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3.1 Compaction

HAC computes usage information for both objects and frames as described in Section 3.2, and uses this information to select a victim frame F to compact, and also to identify which of F's objects to retain and which to discard. Then it moves retained objects from F into frame T, the current target for retained objects, laying them out contiguously to avoid fragmentation (see Figure 2).

Indirection table entries for retained objects are corrected to point to their new locations; entries for discarded objects are modified to indicate that the objects are no longer present in the cache; also, the reference counts of the objects referenced by discarded objects are decremented. If all retained objects fit in T, the compaction process ends and F can be used to receive the next fetched page; this case is shown in Figure 2(a). If some retained objects do not fit in T, F becomes the new target and the remaining objects are compacted inside F to make all the available free space contiguous. Then, another frame is selected for compaction and the process is repeated for that frame. This case is shown in Figure 2(b).


Figure 2: Compacting objects in a frame

This compaction process preserves locality: retained objects from the same disk page tend to be located close together in the cache. Preserving locality is important because it takes advantage of any spatial locality that the on-disk clustering algorithm may be able to capture.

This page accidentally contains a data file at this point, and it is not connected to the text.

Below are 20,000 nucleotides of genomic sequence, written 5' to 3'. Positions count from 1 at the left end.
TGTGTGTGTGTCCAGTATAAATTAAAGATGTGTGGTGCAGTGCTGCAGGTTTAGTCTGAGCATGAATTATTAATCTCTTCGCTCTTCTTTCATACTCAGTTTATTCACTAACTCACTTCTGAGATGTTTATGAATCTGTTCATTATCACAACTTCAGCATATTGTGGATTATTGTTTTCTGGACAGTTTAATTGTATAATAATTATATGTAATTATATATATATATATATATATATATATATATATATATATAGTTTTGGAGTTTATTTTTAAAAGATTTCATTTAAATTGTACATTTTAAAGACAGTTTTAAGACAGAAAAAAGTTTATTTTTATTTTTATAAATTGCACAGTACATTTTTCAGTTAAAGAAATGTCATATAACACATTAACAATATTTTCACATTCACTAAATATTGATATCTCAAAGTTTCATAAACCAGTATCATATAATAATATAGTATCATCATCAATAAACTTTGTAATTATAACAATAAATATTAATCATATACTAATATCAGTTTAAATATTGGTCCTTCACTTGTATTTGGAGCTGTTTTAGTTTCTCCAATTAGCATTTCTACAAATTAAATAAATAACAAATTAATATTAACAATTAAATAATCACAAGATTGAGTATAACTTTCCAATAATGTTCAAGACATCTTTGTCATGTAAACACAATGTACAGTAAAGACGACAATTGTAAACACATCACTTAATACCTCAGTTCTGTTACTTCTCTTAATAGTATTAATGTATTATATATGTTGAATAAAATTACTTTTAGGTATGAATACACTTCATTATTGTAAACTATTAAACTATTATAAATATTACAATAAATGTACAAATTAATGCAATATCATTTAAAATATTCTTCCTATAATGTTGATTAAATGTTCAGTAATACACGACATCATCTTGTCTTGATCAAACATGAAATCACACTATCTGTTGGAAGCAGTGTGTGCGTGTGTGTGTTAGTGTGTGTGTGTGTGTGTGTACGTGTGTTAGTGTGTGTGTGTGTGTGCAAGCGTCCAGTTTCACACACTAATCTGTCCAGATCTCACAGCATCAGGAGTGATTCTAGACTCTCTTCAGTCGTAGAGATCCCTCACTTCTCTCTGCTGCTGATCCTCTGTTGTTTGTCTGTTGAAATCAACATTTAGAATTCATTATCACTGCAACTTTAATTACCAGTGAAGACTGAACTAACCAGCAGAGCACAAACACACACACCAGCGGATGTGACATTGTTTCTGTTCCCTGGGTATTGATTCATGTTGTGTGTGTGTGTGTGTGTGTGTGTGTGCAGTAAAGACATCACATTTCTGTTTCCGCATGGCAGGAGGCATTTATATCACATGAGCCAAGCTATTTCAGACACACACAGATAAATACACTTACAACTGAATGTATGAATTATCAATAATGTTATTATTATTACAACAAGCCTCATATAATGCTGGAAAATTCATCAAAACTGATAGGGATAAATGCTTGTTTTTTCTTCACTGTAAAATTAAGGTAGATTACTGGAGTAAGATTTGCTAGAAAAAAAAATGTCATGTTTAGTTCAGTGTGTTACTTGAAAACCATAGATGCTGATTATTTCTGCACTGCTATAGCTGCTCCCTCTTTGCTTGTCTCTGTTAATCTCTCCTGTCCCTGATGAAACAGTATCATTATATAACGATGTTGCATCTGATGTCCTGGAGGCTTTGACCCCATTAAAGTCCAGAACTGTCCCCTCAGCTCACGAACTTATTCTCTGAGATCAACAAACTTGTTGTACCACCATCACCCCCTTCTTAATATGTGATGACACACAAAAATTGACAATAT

An important issue in hybrid caching is handling the situation where the disk page P of an object o is fetched and o is already in use, cached in frame F. HAC handles this situation in a simple and efficient way. No processing is performed when P is fetched. Since the copy of o in F is installed in the indirection table, o's copy in P will not be installed or used. If there are many such unused objects in P, its frame will be a likely candidate for compaction, in which case all its uninstalled copies will simply be discarded. If instead F is compacted, its copy of o is moved to P (if o is retained) instead of being compacted as usual. In either case, we avoid both extra work and foreground overhead. In contrast, the eager approach in [KK94] copies o into P when P is fetched; this increases the miss penalty because the object is copied in the foreground, and wastes effort if P is compacted soon after but o is not evicted.

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Miguel Castro, Atul Adya, Barbara Liskov, and Andrew Myers

Copyright ©1997 by the Association for Computing Machinery